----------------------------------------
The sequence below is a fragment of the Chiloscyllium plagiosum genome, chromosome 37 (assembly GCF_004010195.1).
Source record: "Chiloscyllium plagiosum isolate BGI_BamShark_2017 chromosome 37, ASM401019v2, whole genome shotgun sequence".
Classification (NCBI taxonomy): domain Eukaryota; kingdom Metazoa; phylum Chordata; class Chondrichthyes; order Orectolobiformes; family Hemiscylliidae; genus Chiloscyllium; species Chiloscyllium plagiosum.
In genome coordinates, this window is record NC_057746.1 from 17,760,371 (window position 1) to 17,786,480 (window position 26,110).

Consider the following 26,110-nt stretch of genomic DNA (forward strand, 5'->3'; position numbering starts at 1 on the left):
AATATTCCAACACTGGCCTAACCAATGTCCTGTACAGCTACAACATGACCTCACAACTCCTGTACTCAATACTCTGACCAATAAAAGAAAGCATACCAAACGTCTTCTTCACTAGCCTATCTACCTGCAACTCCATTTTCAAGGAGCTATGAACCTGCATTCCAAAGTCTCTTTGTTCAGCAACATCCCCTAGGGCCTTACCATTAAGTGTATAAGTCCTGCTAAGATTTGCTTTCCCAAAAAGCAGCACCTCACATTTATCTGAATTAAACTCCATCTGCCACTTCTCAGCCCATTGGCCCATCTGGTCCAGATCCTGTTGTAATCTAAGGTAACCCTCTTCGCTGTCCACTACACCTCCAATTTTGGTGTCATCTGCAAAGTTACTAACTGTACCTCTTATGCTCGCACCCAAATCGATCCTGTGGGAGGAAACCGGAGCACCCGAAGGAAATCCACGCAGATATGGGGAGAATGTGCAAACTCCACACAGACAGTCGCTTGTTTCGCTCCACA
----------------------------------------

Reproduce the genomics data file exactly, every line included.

The sequence below is a fragment of the Chiloscyllium plagiosum genome, chromosome 37 (assembly GCF_004010195.1).
Source record: "Chiloscyllium plagiosum isolate BGI_BamShark_2017 chromosome 37, ASM401019v2, whole genome shotgun sequence".
Classification (NCBI taxonomy): domain Eukaryota; kingdom Metazoa; phylum Chordata; class Chondrichthyes; order Orectolobiformes; family Hemiscylliidae; genus Chiloscyllium; species Chiloscyllium plagiosum.
In genome coordinates, this window is record NC_057746.1 from 17,760,371 (window position 1) to 17,786,480 (window position 26,110).

Consider the following 26,110-nt stretch of genomic DNA (forward strand, 5'->3'; position numbering starts at 1 on the left):
AATATTCCAACACTGGCCTAACCAATGTCCTGTACAGCTACAACATGACCTCACAACTCCTGTACTCAATACTCTGACCAATAAAAGAAAGCATACCAAACGTCTTCTTCACTAGCCTATCTACCTGCAACTCCATTTTCAAGGAGCTATGAACCTGCATTCCAAAGTCTCTTTGTTCAGCAACATCCCCTAGGGCCTTACCATTAAGTGTATAAGTCCTGCTAAGATTTGCTTTCCCAAAAAGCAGCACCTCACATTTATCTGAATTAAACTCCATCTGCCACTTCTCAGCCCATTGGCCCATCTGGTCCAGATCCTGTTGTAATCTAAGGTAACCCTCTTCGCTGTCCACTACACCTCCAATTTTGGTGTCATCTGCAAAGTTACTAACTGTACCTCTTATGCTCGCACCCAAATCGATCCTGTGGGAGGAAACCGGAGCACCCGAAGGAAATCCACGCAGATATGGGGAGAATGTGCAAACTCCACACAGACAGTCGCTTGTTTCGCTCCACA